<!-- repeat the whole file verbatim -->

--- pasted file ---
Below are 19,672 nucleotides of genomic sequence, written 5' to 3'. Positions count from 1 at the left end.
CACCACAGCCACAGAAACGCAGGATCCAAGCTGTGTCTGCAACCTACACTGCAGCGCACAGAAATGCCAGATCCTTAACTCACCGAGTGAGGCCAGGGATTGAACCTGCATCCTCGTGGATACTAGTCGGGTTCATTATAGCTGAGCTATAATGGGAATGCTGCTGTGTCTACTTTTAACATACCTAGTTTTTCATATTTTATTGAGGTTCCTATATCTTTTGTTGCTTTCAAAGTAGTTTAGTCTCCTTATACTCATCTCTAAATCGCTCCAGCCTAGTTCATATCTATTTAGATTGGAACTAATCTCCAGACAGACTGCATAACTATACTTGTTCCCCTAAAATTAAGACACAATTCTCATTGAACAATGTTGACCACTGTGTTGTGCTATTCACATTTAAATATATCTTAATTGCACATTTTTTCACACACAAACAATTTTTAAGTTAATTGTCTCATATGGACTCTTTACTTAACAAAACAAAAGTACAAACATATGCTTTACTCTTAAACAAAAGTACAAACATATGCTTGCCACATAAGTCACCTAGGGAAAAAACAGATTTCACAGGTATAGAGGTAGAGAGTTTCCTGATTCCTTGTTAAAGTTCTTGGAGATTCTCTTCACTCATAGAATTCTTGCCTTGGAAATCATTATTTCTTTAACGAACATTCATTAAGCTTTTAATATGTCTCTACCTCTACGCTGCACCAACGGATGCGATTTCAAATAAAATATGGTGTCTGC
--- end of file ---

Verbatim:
Below are 19,672 nucleotides of genomic sequence, written 5' to 3'. Positions count from 1 at the left end.
CACCACAGCCACAGAAACGCAGGATCCAAGCTGTGTCTGCAACCTACACTGCAGCGCACAGAAATGCCAGATCCTTAACTCACCGAGTGAGGCCAGGGATTGAACCTGCATCCTCGTGGATACTAGTCGGGTTCATTATAGCTGAGCTATAATGGGAATGCTGCTGTGTCTACTTTTAACATACCTAGTTTTTCATATTTTATTGAGGTTCCTATATCTTTTGTTGCTTTCAAAGTAGTTTAGTCTCCTTATACTCATCTCTAAATCGCTCCAGCCTAGTTCATATCTATTTAGATTGGAACTAATCTCCAGACAGACTGCATAACTATACTTGTTCCCCTAAAATTAAGACACAATTCTCATTGAACAATGTTGACCACTGTGTTGTGCTATTCACATTTAAATATATCTTAATTGCACATTTTTTCACACACAAACAATTTTTAAGTTAATTGTCTCATATGGACTCTTTACTTAACAAAACAAAAGTACAAACATATGCTTTACTCTTAAACAAAAGTACAAACATATGCTTGCCACATAAGTCACCTAGGGAAAAAACAGATTTCACAGGTATAGAGGTAGAGAGTTTCCTGATTCCTTGTTAAAGTTCTTGGAGATTCTCTTCACTCATAGAATTCTTGCCTTGGAAATCATTATTTCTTTAACGAACATTCATTAAGCTTTTAATATGTCTCTACCTCTACGCTGCACCAACGGATGCGATTTCAAATAAAATATGGTGTCTGC